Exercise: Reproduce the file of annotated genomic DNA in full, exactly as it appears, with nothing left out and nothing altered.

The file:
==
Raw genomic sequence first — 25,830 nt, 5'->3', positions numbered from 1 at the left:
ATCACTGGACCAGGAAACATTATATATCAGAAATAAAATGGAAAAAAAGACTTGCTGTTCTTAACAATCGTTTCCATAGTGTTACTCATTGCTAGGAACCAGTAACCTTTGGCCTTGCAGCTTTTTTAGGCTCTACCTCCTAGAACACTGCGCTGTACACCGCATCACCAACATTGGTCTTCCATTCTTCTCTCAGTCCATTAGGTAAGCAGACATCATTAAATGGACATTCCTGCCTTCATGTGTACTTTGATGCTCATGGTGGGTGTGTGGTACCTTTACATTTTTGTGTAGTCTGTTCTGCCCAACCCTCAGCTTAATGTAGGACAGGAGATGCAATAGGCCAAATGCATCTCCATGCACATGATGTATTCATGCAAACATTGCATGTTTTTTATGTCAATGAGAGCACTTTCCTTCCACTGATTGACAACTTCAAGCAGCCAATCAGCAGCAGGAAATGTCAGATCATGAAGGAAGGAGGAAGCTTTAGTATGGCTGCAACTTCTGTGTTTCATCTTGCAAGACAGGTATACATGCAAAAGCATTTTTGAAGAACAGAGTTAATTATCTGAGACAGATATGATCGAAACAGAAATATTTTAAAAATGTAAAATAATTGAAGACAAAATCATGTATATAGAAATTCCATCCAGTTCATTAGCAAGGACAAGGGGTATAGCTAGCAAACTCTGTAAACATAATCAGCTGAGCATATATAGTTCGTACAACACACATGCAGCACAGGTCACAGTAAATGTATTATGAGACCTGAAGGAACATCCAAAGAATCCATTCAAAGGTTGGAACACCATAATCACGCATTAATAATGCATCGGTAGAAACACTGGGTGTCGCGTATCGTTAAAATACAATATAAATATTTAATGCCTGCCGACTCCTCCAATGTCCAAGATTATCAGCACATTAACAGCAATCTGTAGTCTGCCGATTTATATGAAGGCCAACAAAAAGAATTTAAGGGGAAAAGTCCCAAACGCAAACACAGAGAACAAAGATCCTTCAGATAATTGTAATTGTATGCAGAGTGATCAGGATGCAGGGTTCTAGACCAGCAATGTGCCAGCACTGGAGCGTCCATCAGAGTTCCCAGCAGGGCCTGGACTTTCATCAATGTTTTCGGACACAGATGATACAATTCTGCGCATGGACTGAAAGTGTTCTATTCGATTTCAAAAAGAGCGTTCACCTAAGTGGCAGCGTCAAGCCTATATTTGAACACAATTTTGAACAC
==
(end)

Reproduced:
Raw genomic sequence first — 25,830 nt, 5'->3', positions numbered from 1 at the left:
ATCACTGGACCAGGAAACATTATATATCAGAAATAAAATGGAAAAAAAGACTTGCTGTTCTTAACAATCGTTTCCATAGTGTTACTCATTGCTAGGAACCAGTAACCTTTGGCCTTGCAGCTTTTTTAGGCTCTACCTCCTAGAACACTGCGCTGTACACCGCATCACCAACATTGGTCTTCCATTCTTCTCTCAGTCCATTAGGTAAGCAGACATCATTAAATGGACATTCCTGCCTTCATGTGTACTTTGATGCTCATGGTGGGTGTGTGGTACCTTTACATTTTTGTGTAGTCTGTTCTGCCCAACCCTCAGCTTAATGTAGGACAGGAGATGCAATAGGCCAAATGCATCTCCATGCACATGATGTATTCATGCAAACATTGCATGTTTTTTATGTCAATGAGAGCACTTTCCTTCCACTGATTGACAACTTCAAGCAGCCAATCAGCAGCAGGAAATGTCAGATCATGAAGGAAGGAGGAAGCTTTAGTATGGCTGCAACTTCTGTGTTTCATCTTGCAAGACAGGTATACATGCAAAAGCATTTTTGAAGAACAGAGTTAATTATCTGAGACAGATATGATCGAAACAGAAATATTTTAAAAATGTAAAATAATTGAAGACAAAATCATGTATATAGAAATTCCATCCAGTTCATTAGCAAGGACAAGGGGTATAGCTAGCAAACTCTGTAAACATAATCAGCTGAGCATATATAGTTCGTACAACACACATGCAGCACAGGTCACAGTAAATGTATTATGAGACCTGAAGGAACATCCAAAGAATCCATTCAAAGGTTGGAACACCATAATCACGCATTAATAATGCATCGGTAGAAACACTGGGTGTCGCGTATCGTTAAAATACAATATAAATATTTAATGCCTGCCGACTCCTCCAATGTCCAAGATTATCAGCACATTAACAGCAATCTGTAGTCTGCCGATTTATATGAAGGCCAACAAAAAGAATTTAAGGGGAAAAGTCCCAAACGCAAACACAGAGAACAAAGATCCTTCAGATAATTGTAATTGTATGCAGAGTGATCAGGATGCAGGGTTCTAGACCAGCAATGTGCCAGCACTGGAGCGTCCATCAGAGTTCCCAGCAGGGCCTGGACTTTCATCAATGTTTTCGGACACAGATGATACAATTCTGCGCATGGACTGAAAGTGTTCTATTCGATTTCAAAAAGAGCGTTCACCTAAGTGGCAGCGTCAAGCCTATATTTGAACACAATTTTGAACAC